Picking up where I left off yesterday in the Museum's Canada History Hall, this photograph was on the wall. It was originally taken during the Constitution negotiations in 1981; Prime Minister Pierre Trudeau is at the left in the shot, while at the right is the premier of Quebec at the time, Rene Levesque. The latter was rarely seen without a cigarette dangling from his lips- he might well have slept with a cigarette in his mouth.
This large photograph dates back 50 years, taken on July 1st, 1967 during the centennial celebrations in front of Centre Block. The photographer of the original? The landscape photographer Malak Karsh.
A display panel nearby goes into detail on Terry Fox, the young amputee marathon runner who lost a leg to cancer at 18 and set out to run across Canada from east to west to raise money for cancer research. Starting in St. John's Newfoundland in April 1980, his marathon a day journey caught the imagination of the country, ending near Thunder Bay in Ontario when the cancer had returned. He died in 1981, but his example has continued to inspire others, and each year, runs in his name are held in Canada and beyond to raise money for cancer research. One of his T-shirts is on display.
The relationship between Canada and the United States is examined here as well, including the Rick Moranis and Dave Thomas comedy characters Bob and Doug Mckenzie. Other panels include quotations from Pierre Trudeau and American president John F. Kennedy about the relationship between the countries. With the last of these shots, both national flags are at half mast in the wake of the 9/11 attacks, a shot taken in Gander, Newfoundland, where numerous international flights bound for the United States were taken in on that day.
This is the second copy of a stained glass window that has been placed in Centre Block on Parliament Hill in recent years. Metis artist Christi Belcourt designed this window titled Giniigaaniimenaaning (Looking Ahead) as part of efforts to recognize residential school survivors and their families among the ongoing efforts at reconciliation with First Nations peoples. Its counterpart is placed above the west entrance into Centre Block.
This ceremonial headdress is on an extended loan to the Museum from its owner. Phil Fontaine is a former National Chief of the Assembly Of First Nations, serving in that role from 1997-2009, and a member of the Sagkeeng First Nation of Manitoba.
I neglected to photograph the details on this, but this ceremonial attire is also of First Nations origins.
Lots of interesting history!ReplyDelete
History teaches us many things. Have a great new week!ReplyDelete
Truly, Terry Fox was an inspiration to us all.ReplyDelete
Interesting and inspiring person that Terry Fox.ReplyDelete
...we are all hoping!ReplyDelete
Excelente trabalho, gostei de ver.ReplyDelete
Um abraço e boa semana.
Dedais de Francisco e Idalisa
that is too funny ...the hubby and I were googling those radio hosts just the other day ... i had never heard of them and the hubby talking about how funny they were ... so we were listening to them ... great humor! ( ;ReplyDelete
Hello, interesting bits of history. Terry Fox is inspiring. I love the stained glass windows. Happy Monday, enjoy your day and new week!ReplyDelete
Great photograph by Malak Karsh...ReplyDelete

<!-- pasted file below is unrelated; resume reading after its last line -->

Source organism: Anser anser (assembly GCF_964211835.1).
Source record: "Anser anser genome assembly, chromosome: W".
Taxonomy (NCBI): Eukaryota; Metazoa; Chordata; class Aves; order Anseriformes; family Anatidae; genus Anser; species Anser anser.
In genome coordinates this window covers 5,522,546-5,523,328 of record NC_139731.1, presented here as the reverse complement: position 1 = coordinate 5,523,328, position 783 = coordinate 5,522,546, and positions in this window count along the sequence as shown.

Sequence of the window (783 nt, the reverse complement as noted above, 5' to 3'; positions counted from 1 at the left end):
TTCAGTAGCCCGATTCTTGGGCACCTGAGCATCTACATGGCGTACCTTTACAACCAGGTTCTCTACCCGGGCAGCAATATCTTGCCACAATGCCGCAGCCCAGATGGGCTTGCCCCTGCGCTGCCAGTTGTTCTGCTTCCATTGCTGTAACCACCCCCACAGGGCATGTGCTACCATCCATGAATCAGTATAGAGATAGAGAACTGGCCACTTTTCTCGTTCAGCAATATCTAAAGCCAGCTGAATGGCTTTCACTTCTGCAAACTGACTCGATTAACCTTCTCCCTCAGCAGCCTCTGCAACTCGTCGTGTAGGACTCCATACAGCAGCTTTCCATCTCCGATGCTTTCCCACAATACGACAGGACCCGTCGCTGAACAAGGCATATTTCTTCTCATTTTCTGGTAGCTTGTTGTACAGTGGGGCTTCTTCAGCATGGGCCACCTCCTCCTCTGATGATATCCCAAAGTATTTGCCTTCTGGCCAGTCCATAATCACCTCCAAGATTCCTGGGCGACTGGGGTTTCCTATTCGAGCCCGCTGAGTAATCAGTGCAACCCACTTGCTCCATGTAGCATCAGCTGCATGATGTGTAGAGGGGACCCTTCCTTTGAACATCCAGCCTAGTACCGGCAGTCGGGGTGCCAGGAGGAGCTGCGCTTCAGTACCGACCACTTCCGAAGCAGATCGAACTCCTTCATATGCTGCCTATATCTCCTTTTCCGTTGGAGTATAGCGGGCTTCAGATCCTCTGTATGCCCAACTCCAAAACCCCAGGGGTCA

Love the stained glass window too.
Happy Monday Wishes
All the best Jan
I like these vignettes of life in Canada. :)ReplyDelete
I love the stained glass window and the ceremonial headdress.ReplyDelete
@Kay: there is no shortage of it here!ReplyDelete
@Nancy: thank you.
@Jan: he was.
@Beth: Bob and Doug are an institution.
@Eileen: thank you.
@Halcyon: me too.
@Karl: both are distinctive.
You show a tremendous variety in this post. Every exhibit is new and surprising.ReplyDelete
Wow, that ceremonial attire is something special to see.ReplyDelete
Great post, William. And I love the Royal Canadian Air Farce!!! :)ReplyDelete
Recent history today!ReplyDelete
What a wide representation here of Canadian history! The stained glass window is so beautiful & in a completely different way, so is the First Nation head dress & tunic.ReplyDelete
@Red: I was impressed by the museum.ReplyDelete
@Sharon: it certainly is.
@Linda: thank you!
@Red: and more of that tomorrow.
Thanks for an interesting post, William.ReplyDelete
Fascinating post William. Terry Fox was an inspiration, a courageous man. I also will never forget the kindness and generosity of spirit of the people of Newfoundland on 9/11.ReplyDelete
I remember reading and hearing about Terry Fox. He still is an inspiring story of courage. Some great moments of Canadian history. A fantastic post William, thanks!ReplyDelete
The US is lucky in her choice of neighbor.ReplyDelete
Hello William, we are just home from being away for 2 weeks and I enjiyed this post and the previous one. Thanks for yiur comments on our ore-scheduled posts. We managed to catch up and read all of them.ReplyDelete
Always love to see old photographs William. The First Nation ceremonial headdress and robes are wonderful.ReplyDelete
Today's photos bring back some memories.ReplyDelete
This is like a snapshot of Canadian history. I love the green and orange combination on the boots in the last photo.ReplyDelete
I especially love the two flags flying side by side. I wonder how long that unity will last with the Great Orange Idiot currently occupying the White House.ReplyDelete
I know history of Canada better and better thanks to you.ReplyDelete
@Marleen: you're welcome.ReplyDelete
@Denise: thank you.
@Bill: he was an extraordinary young man.
@Grace: they are.ReplyDelete
@Jack: I can see that.
@Eve: me too.
@Norma: we know there are plenty of Americans who disagree with the Great Orange Idiot.